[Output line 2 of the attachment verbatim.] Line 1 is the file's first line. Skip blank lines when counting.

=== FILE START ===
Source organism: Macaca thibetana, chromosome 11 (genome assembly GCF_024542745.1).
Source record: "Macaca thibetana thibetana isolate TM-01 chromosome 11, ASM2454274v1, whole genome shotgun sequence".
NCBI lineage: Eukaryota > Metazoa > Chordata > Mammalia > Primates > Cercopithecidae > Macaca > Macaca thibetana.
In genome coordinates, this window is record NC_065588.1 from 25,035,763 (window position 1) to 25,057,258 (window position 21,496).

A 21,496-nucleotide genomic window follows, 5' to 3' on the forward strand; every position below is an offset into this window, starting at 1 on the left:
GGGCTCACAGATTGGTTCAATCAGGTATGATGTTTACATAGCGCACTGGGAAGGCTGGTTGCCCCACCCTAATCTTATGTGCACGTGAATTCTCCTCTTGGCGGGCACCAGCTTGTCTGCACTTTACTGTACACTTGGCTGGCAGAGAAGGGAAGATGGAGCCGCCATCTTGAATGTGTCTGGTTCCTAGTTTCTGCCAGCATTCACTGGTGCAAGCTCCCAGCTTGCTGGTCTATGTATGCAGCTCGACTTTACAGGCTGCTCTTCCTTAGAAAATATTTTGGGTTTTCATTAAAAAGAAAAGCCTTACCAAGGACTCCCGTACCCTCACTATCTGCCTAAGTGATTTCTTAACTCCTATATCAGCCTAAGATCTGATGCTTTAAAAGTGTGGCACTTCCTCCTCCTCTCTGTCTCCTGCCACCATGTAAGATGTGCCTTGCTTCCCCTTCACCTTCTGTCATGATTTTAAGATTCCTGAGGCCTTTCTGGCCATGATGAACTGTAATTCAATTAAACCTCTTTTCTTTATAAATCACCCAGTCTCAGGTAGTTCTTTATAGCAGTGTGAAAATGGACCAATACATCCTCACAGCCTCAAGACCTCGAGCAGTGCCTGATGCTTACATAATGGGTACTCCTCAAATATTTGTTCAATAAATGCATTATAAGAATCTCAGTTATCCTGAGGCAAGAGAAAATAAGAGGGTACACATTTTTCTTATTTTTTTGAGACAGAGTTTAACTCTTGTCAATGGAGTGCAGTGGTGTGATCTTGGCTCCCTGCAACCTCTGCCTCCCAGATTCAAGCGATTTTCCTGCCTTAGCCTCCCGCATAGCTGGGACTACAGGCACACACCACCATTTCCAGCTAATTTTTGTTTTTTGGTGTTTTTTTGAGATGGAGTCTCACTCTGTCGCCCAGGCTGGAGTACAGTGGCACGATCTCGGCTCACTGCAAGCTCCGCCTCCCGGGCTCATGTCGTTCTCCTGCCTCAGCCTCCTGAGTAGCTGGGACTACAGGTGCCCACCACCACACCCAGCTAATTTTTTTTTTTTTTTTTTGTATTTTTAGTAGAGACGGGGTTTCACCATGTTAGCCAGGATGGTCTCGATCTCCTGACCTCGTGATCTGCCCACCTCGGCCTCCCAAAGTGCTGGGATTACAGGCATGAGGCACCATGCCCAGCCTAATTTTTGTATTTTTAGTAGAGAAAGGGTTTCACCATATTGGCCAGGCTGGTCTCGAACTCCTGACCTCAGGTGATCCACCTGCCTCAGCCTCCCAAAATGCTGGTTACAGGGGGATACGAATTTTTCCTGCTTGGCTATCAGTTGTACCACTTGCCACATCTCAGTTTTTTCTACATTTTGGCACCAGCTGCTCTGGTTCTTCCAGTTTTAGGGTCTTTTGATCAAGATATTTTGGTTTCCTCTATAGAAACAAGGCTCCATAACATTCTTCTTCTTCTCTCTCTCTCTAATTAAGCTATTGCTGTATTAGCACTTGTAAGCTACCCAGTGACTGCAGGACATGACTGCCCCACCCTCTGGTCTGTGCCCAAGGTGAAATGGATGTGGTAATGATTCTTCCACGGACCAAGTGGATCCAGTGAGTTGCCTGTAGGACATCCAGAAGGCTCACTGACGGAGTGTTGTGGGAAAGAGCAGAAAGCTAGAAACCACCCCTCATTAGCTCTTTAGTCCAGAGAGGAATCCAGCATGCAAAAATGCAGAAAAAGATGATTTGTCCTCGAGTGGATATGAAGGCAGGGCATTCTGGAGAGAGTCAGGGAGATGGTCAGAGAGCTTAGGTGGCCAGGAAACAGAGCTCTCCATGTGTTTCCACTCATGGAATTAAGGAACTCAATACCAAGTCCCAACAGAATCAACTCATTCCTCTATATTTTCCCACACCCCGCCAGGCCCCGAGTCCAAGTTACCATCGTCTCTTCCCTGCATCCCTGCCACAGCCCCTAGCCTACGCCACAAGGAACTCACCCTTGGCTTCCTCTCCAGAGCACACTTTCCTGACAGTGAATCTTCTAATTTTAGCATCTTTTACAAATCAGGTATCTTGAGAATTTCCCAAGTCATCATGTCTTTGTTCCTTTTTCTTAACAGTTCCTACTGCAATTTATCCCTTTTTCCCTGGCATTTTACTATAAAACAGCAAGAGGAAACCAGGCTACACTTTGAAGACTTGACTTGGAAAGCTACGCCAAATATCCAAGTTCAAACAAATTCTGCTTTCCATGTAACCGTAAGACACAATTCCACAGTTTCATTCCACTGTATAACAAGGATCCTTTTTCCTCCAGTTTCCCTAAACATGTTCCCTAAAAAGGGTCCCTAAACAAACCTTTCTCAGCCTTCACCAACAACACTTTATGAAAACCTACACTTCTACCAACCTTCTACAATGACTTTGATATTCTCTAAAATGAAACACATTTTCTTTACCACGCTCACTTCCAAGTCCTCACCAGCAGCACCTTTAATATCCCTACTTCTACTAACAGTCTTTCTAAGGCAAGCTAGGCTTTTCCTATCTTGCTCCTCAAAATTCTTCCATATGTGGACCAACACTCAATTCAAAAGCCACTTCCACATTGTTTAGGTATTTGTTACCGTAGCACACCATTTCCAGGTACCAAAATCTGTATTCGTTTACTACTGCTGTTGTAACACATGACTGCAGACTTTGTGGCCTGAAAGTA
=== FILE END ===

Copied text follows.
Source record: "Macaca thibetana thibetana isolate TM-01 chromosome 11, ASM2454274v1, whole genome shotgun sequence".